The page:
Schrade Tactical Tantos


Schrade F12 (Photograph by Keith Sipmann)
(Pictured, Schrade SCHF12 / Photograph by Keith Sipmann)

Schrade is stepping it up…

If you’re a fan of knives, you’ve undoubtedly heard of, or owned, a Schrade knife at one point or another. Schrade, which is now a Taylor Brand owned company, has been manufacturing and distributing knives since the early 1900’s. Schrade recently released a new line of interesting black-stonewashed blades for 2014, and I can honestly say that these are some of my favorite entry level (meaning reasonably priced) blades out on the market. If you want to learn more about the company, visit this link.

Tactical Tanto (described for those that don’t know)

Okay, before we get into the review, some of you may not know exactly what a Tanto blade is. “Tactical Tanto” is a term that is thrown around a lot online and/or by knife manufacturers; but what exactly is a Tanto blade and what is it used for really? You’ve probably seen them marketed as “survival blades” or “fighting knives”; so whats the real deal?

Historically, the Tanto blade design originated in Japan during the Heian period (between 794 to 1185 A.D.). A Tanto is a traditional Japanese short knife, dagger or sword that is usually less than 12 inches in length. The blades spine has an upward sweep, and the blade belly follows that sweep. The edge rises up, to create a slashing surface for facing armored opponents. It was designed primarily as a stabbing weapon, but the edge can be used for slashing as well.

The blade design that many people refer to today when discussing the Tanto, was actually designed for the armor piercing duties of the Samurai and they were called the Yoroidōshi. Not all Tanto were designed for this purpose however. There are roughly 12 Japanese Tanto types, so it’s not accurate to lump all like-styled blades into one category like this. Schrade’s Tanto design, pictured in this photo is not a traditional Tanto design; it’s a modern, American interpretation of the original Tanto. Okay, enough history and back to the review now.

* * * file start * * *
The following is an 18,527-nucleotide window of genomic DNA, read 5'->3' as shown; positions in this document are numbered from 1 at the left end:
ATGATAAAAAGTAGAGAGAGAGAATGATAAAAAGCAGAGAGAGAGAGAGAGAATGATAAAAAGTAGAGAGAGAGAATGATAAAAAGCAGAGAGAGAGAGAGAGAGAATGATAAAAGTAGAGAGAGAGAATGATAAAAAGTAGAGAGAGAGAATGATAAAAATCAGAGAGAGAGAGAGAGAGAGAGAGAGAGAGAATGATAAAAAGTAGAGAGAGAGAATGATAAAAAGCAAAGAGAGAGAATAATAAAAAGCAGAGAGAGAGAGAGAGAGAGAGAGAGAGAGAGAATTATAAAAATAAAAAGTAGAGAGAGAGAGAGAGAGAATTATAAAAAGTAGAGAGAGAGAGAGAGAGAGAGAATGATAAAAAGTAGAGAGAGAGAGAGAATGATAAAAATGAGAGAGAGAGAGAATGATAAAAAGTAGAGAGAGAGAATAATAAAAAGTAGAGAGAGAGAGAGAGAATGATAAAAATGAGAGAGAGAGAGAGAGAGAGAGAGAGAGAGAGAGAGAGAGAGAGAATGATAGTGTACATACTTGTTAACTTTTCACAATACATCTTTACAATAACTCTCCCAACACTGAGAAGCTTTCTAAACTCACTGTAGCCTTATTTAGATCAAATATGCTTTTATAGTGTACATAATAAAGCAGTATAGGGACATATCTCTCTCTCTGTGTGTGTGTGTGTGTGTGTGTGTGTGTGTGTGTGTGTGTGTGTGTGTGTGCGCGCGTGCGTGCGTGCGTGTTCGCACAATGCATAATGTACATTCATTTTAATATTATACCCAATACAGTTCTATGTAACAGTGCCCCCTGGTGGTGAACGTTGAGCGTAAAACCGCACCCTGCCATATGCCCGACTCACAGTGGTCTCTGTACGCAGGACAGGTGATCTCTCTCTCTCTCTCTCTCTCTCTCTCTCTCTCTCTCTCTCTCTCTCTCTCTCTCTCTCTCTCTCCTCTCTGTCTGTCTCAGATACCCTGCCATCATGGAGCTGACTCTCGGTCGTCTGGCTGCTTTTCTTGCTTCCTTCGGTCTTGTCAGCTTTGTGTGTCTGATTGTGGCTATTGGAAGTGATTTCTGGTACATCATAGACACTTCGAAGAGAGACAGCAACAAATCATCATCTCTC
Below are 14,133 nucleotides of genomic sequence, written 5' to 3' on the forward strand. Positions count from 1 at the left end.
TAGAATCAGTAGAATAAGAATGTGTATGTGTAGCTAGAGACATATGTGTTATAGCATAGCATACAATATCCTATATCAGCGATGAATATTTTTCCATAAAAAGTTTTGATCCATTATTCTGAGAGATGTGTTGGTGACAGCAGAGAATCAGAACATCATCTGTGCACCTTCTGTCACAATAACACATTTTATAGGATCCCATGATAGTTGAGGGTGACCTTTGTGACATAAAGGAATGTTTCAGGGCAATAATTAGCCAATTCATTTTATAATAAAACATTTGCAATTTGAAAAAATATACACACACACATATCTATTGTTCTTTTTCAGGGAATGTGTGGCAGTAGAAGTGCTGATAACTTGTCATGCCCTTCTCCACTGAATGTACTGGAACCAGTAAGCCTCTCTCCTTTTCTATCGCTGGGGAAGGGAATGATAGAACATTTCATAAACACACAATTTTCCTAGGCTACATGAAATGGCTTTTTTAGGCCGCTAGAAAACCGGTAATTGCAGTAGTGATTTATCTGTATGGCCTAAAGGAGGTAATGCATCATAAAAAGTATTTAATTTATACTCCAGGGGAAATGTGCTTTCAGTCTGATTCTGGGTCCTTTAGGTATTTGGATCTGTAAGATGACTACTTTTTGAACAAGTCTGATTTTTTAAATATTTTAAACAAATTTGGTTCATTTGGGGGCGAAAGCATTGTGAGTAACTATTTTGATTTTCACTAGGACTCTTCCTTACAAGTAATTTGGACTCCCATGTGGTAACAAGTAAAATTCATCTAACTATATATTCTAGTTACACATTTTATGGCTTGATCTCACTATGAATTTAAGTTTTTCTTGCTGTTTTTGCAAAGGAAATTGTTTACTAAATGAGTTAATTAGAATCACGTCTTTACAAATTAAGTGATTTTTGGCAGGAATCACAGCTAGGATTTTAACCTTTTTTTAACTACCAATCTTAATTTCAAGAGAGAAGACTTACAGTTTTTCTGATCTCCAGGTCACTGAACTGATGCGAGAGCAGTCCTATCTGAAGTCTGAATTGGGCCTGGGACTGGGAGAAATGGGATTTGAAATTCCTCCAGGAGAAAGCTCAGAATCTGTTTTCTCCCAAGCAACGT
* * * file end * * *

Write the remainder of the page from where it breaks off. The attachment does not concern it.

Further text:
(Photograph by Keith Sipmann)
(Pictured, Schrade SCHF15 / Photograph by Keith Sipmann)

Schrade SCHF12 & SCHF15 Overview:

These modified tactical Tantos are pretty damn good knives to put it simply. For the price, and for what they are, they are great. The bigger SCHF12 is….well big, heavy (but not too heavy), thick, ergonomic and feels like a quality knife in your hands. As much as I like the look and feel of it, I kept wondering “what the heck would I use this knife for?”. First thing I think of with Tanto blades is self-defense, as typically they aren’t designed for hunting, survival use or bush-craft. As a self-defense blade, this would be a bit on the large (Overall Length: 9.875″) and heavy side for me (Weight: 10.60 oz.), but it would definitely work if its all you had. The blade on this Tanto is greatly exaggerated, but it works and is easier to sharpen than other Tanto styles.

SCHF15 (Photograph by Keith Sipmann)
(Pictured, Schrade SCHF15 / Photograph by Keith Sipmann)

The SCHF15 (pictured above) is an excellent all around EDC fixed blade. I’ve been carrying it for the past month now (everyday) and it’s really grown on me. I normally carry a folder (SOG Trident) as an EDC/defensive back-up blade, but I have since switched to the F15 fixed blade for testing. It’s not super-small (Overall Length: 7.875″) or super-lightweight (Weight: 6.00 oz.), but in my opinion, it’s the perfect size for EDC and it’s a fixed blade. Like the F12, the F15 comes with a decent Kydex sheath with good retention to keep the knife in place; which made it easy to wear as an EDC blade. Being in Arizona, I prefer Kydex to leather or nylon fabric sheaths, so Schrade scored extra points there in my book.

Blade:

Both the F12 and F15 are made from 8CR13MOV steel, which is a Chinese high-end budget steel that is comparable in composition, performance and function to Japanese AUS-8 or 440C steel. The use of this steel keeps the costs low, but still provides a decent quality blade for the price. All in all, 8CR13MOV is a very capable and well rounded steel that can be sharpened easily, but it will lose that sharp edge faster than a higher end steel blade would. Other companies like Spyderco and Kershaw also use 8CR13MOV in their blades, mainly in their folders. So far, in my testing, I’ve been very happy with the edges of both knives.